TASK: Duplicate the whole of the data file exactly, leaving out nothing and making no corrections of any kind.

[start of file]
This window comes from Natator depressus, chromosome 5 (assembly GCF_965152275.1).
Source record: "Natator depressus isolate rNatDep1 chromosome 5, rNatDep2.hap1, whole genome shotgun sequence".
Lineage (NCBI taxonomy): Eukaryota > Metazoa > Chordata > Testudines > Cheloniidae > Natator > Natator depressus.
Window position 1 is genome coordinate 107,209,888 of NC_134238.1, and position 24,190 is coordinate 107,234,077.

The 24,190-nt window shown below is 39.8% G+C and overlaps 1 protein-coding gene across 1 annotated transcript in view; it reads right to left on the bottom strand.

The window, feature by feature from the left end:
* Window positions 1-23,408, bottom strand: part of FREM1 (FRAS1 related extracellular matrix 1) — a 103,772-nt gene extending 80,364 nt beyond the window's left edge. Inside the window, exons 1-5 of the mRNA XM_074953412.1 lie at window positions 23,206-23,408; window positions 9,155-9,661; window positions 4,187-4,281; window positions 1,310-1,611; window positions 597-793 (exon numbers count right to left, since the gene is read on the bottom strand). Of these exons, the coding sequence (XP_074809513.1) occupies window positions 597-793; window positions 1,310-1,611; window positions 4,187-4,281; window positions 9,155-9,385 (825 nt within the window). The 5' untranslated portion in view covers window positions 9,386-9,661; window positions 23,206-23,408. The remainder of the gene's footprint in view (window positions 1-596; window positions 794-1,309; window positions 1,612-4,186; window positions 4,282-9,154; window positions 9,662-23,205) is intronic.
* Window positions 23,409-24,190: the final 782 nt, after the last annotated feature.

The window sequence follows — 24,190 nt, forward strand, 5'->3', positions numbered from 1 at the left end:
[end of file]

This window comes from Natator depressus, chromosome 5 (assembly GCF_965152275.1).
Source record: "Natator depressus isolate rNatDep1 chromosome 5, rNatDep2.hap1, whole genome shotgun sequence".
Lineage (NCBI taxonomy): Eukaryota > Metazoa > Chordata > Testudines > Cheloniidae > Natator > Natator depressus.
Window position 1 is genome coordinate 107,209,888 of NC_134238.1, and position 24,190 is coordinate 107,234,077.

The 24,190-nt window shown below is 39.8% G+C and overlaps 1 protein-coding gene across 1 annotated transcript in view; it reads right to left on the bottom strand.

The window, feature by feature from the left end:
* Window positions 1-23,408, bottom strand: part of FREM1 (FRAS1 related extracellular matrix 1) — a 103,772-nt gene extending 80,364 nt beyond the window's left edge. Inside the window, exons 1-5 of the mRNA XM_074953412.1 lie at window positions 23,206-23,408; window positions 9,155-9,661; window positions 4,187-4,281; window positions 1,310-1,611; window positions 597-793 (exon numbers count right to left, since the gene is read on the bottom strand). Of these exons, the coding sequence (XP_074809513.1) occupies window positions 597-793; window positions 1,310-1,611; window positions 4,187-4,281; window positions 9,155-9,385 (825 nt within the window). The 5' untranslated portion in view covers window positions 9,386-9,661; window positions 23,206-23,408. The remainder of the gene's footprint in view (window positions 1-596; window positions 794-1,309; window positions 1,612-4,186; window positions 4,282-9,154; window positions 9,662-23,205) is intronic.
* Window positions 23,409-24,190: the final 782 nt, after the last annotated feature.

The window sequence follows — 24,190 nt, forward strand, 5'->3', positions numbered from 1 at the left end: